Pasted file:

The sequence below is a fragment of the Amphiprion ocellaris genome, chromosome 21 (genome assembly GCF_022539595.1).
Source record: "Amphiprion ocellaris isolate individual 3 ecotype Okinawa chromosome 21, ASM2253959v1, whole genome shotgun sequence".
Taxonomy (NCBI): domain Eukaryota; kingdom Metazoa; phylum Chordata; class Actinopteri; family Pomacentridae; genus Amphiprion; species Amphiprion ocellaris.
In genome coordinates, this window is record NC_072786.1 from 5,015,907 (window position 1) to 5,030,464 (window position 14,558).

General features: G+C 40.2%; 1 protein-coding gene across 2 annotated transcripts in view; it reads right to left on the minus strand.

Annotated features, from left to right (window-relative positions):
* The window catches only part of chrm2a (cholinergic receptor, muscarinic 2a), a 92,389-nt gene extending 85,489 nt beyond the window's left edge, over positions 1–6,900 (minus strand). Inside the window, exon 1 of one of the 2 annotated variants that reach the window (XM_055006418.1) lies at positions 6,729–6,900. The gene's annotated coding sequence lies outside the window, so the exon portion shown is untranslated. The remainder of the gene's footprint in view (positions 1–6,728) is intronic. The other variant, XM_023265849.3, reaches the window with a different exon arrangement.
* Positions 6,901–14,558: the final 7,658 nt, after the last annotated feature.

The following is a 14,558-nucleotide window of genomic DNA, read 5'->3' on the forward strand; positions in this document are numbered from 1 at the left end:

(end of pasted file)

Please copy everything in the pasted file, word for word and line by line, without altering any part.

The sequence below is a fragment of the Amphiprion ocellaris genome, chromosome 21 (genome assembly GCF_022539595.1).
Source record: "Amphiprion ocellaris isolate individual 3 ecotype Okinawa chromosome 21, ASM2253959v1, whole genome shotgun sequence".
Taxonomy (NCBI): domain Eukaryota; kingdom Metazoa; phylum Chordata; class Actinopteri; family Pomacentridae; genus Amphiprion; species Amphiprion ocellaris.
In genome coordinates, this window is record NC_072786.1 from 5,015,907 (window position 1) to 5,030,464 (window position 14,558).

General features: G+C 40.2%; 1 protein-coding gene across 2 annotated transcripts in view; it reads right to left on the minus strand.

Annotated features, from left to right (window-relative positions):
* The window catches only part of chrm2a (cholinergic receptor, muscarinic 2a), a 92,389-nt gene extending 85,489 nt beyond the window's left edge, over positions 1–6,900 (minus strand). Inside the window, exon 1 of one of the 2 annotated variants that reach the window (XM_055006418.1) lies at positions 6,729–6,900. The gene's annotated coding sequence lies outside the window, so the exon portion shown is untranslated. The remainder of the gene's footprint in view (positions 1–6,728) is intronic. The other variant, XM_023265849.3, reaches the window with a different exon arrangement.
* Positions 6,901–14,558: the final 7,658 nt, after the last annotated feature.

The following is a 14,558-nucleotide window of genomic DNA, read 5'->3' on the forward strand; positions in this document are numbered from 1 at the left end: